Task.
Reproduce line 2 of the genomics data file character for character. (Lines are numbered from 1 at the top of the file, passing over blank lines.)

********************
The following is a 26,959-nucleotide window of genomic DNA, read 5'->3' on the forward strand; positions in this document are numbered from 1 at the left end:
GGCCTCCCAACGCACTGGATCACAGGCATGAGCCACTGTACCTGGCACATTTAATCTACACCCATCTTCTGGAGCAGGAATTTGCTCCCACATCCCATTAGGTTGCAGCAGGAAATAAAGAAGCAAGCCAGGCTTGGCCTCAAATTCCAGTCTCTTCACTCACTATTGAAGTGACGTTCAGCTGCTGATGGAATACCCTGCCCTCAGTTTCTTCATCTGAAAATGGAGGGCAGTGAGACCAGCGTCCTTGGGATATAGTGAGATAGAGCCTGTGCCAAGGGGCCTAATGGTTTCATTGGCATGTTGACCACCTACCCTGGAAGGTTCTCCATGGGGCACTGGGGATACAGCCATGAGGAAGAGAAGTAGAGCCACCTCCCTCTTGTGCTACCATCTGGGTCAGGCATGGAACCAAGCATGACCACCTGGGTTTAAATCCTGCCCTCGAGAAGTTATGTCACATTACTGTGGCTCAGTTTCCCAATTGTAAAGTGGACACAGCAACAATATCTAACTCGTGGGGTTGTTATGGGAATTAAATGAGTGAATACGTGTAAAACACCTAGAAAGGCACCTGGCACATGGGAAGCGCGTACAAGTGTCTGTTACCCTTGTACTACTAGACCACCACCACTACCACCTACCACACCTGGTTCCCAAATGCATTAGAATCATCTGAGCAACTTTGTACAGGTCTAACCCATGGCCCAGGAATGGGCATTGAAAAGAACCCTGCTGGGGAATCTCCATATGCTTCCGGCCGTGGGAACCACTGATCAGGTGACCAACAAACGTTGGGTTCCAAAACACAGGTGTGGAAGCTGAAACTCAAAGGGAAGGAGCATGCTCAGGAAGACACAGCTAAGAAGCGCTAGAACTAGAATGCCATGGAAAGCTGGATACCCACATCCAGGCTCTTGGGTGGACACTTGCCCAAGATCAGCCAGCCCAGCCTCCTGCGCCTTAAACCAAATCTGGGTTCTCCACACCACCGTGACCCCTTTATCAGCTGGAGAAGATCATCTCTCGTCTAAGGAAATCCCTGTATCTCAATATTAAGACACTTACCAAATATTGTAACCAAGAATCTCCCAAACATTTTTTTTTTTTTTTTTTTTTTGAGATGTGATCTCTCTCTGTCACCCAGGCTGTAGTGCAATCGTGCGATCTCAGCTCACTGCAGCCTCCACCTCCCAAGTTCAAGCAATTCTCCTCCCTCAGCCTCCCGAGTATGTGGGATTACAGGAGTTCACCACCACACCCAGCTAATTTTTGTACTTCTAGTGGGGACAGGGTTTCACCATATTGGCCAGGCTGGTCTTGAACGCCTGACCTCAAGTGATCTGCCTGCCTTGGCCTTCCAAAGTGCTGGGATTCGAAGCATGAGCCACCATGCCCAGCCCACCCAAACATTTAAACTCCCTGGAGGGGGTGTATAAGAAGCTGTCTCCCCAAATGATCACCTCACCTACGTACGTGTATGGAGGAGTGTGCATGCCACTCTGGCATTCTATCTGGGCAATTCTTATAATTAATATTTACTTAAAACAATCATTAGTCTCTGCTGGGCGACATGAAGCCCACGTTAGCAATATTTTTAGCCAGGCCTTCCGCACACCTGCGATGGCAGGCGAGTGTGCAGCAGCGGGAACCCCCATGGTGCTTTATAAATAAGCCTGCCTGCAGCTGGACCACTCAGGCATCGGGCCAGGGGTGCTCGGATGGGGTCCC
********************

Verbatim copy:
GGCCTCCCAACGCACTGGATCACAGGCATGAGCCACTGTACCTGGCACATTTAATCTACACCCATCTTCTGGAGCAGGAATTTGCTCCCACATCCCATTAGGTTGCAGCAGGAAATAAAGAAGCAAGCCAGGCTTGGCCTCAAATTCCAGTCTCTTCACTCACTATTGAAGTGACGTTCAGCTGCTGATGGAATACCCTGCCCTCAGTTTCTTCATCTGAAAATGGAGGGCAGTGAGACCAGCGTCCTTGGGATATAGTGAGATAGAGCCTGTGCCAAGGGGCCTAATGGTTTCATTGGCATGTTGACCACCTACCCTGGAAGGTTCTCCATGGGGCACTGGGGATACAGCCATGAGGAAGAGAAGTAGAGCCACCTCCCTCTTGTGCTACCATCTGGGTCAGGCATGGAACCAAGCATGACCACCTGGGTTTAAATCCTGCCCTCGAGAAGTTATGTCACATTACTGTGGCTCAGTTTCCCAATTGTAAAGTGGACACAGCAACAATATCTAACTCGTGGGGTTGTTATGGGAATTAAATGAGTGAATACGTGTAAAACACCTAGAAAGGCACCTGGCACATGGGAAGCGCGTACAAGTGTCTGTTACCCTTGTACTACTAGACCACCACCACTACCACCTACCACACCTGGTTCCCAAATGCATTAGAATCATCTGAGCAACTTTGTACAGGTCTAACCCATGGCCCAGGAATGGGCATTGAAAAGAACCCTGCTGGGGAATCTCCATATGCTTCCGGCCGTGGGAACCACTGATCAGGTGACCAACAAACGTTGGGTTCCAAAACACAGGTGTGGAAGCTGAAACTCAAAGGGAAGGAGCATGCTCAGGAAGACACAGCTAAGAAGCGCTAGAACTAGAATGCCATGGAAAGCTGGATACCCACATCCAGGCTCTTGGGTGGACACTTGCCCAAGATCAGCCAGCCCAGCCTCCTGCGCCTTAAACCAAATCTGGGTTCTCCACACCACCGTGACCCCTTTATCAGCTGGAGAAGATCATCTCTCGTCTAAGGAAATCCCTGTATCTCAATATTAAGACACTTACCAAATATTGTAACCAAGAATCTCCCAAACATTTTTTTTTTTTTTTTTTTTTTGAGATGTGATCTCTCTCTGTCACCCAGGCTGTAGTGCAATCGTGCGATCTCAGCTCACTGCAGCCTCCACCTCCCAAGTTCAAGCAATTCTCCTCCCTCAGCCTCCCGAGTATGTGGGATTACAGGAGTTCACCACCACACCCAGCTAATTTTTGTACTTCTAGTGGGGACAGGGTTTCACCATATTGGCCAGGCTGGTCTTGAACGCCTGACCTCAAGTGATCTGCCTGCCTTGGCCTTCCAAAGTGCTGGGATTCGAAGCATGAGCCACCATGCCCAGCCCACCCAAACATTTAAACTCCCTGGAGGGGGTGTATAAGAAGCTGTCTCCCCAAATGATCACCTCACCTACGTACGTGTATGGAGGAGTGTGCATGCCACTCTGGCATTCTATCTGGGCAATTCTTATAATTAATATTTACTTAAAACAATCATTAGTCTCTGCTGGGCGACATGAAGCCCACGTTAGCAATATTTTTAGCCAGGCCTTCCGCACACCTGCGATGGCAGGCGAGTGTGCAGCAGCGGGAACCCCCATGGTGCTTTATAAATAAGCCTGCCTGCAGCTGGACCACTCAGGCATCGGGCCAGGGGTGCTCGGATGGGGTCCC